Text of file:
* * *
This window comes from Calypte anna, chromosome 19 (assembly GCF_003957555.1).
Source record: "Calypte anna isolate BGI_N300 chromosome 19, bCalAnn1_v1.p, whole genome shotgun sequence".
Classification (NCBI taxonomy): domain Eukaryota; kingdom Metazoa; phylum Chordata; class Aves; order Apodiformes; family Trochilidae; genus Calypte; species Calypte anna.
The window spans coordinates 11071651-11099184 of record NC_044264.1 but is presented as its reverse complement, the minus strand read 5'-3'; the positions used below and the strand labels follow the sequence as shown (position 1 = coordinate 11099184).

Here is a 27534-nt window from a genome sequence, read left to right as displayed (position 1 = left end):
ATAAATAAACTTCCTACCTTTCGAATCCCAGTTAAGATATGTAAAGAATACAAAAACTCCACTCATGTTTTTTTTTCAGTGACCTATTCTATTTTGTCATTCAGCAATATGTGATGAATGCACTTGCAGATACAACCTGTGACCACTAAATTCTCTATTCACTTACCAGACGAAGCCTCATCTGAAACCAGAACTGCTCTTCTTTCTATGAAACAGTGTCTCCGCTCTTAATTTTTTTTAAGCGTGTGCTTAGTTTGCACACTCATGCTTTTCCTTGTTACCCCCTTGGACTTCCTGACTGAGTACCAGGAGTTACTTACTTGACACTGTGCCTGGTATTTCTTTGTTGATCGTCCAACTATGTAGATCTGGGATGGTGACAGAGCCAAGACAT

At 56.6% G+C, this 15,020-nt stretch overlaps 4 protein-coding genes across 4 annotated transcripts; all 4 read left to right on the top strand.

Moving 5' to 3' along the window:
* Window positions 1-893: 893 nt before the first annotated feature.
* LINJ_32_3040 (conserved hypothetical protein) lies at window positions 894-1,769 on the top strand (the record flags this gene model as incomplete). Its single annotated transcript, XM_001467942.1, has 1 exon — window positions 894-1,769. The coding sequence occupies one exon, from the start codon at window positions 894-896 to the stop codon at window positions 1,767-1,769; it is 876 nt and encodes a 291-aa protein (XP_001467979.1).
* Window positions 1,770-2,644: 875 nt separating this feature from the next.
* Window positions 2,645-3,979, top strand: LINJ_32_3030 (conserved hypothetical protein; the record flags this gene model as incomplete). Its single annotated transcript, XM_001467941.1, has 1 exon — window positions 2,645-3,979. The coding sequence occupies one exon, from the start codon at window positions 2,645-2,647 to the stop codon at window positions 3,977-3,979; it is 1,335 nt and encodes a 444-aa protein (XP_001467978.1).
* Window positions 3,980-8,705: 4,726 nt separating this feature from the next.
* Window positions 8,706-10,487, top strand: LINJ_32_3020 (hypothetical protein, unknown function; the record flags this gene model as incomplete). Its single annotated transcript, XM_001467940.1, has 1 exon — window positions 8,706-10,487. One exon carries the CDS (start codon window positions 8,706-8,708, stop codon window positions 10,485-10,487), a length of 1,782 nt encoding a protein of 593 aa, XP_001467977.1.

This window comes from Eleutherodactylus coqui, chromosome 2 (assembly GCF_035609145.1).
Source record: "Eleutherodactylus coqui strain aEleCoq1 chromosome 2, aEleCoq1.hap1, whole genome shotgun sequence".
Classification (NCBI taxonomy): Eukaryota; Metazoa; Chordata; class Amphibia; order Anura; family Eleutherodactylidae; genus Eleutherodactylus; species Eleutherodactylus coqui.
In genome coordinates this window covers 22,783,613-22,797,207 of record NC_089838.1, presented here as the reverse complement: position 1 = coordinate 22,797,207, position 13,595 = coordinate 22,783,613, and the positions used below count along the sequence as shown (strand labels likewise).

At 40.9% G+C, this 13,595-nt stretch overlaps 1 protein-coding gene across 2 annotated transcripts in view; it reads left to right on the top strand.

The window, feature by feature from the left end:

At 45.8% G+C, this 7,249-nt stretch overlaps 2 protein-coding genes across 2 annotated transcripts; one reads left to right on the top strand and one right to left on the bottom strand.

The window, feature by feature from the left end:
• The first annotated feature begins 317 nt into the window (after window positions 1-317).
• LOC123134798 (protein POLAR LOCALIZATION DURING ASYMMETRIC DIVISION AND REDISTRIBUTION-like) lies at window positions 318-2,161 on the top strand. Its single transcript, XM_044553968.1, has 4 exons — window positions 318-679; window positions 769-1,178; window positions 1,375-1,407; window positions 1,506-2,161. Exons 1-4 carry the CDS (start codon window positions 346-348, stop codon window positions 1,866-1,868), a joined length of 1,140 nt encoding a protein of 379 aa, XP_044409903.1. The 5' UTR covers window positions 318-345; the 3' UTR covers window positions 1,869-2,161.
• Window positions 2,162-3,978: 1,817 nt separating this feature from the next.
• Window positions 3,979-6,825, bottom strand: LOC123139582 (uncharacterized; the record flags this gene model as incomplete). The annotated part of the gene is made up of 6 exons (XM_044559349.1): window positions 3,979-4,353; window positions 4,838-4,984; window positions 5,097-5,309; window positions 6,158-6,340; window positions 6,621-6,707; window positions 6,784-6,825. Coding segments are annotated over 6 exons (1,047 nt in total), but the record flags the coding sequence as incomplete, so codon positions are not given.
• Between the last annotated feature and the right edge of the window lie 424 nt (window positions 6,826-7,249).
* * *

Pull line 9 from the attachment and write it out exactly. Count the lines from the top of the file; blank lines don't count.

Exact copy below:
* Window positions 1-893: 893 nt before the first annotated feature.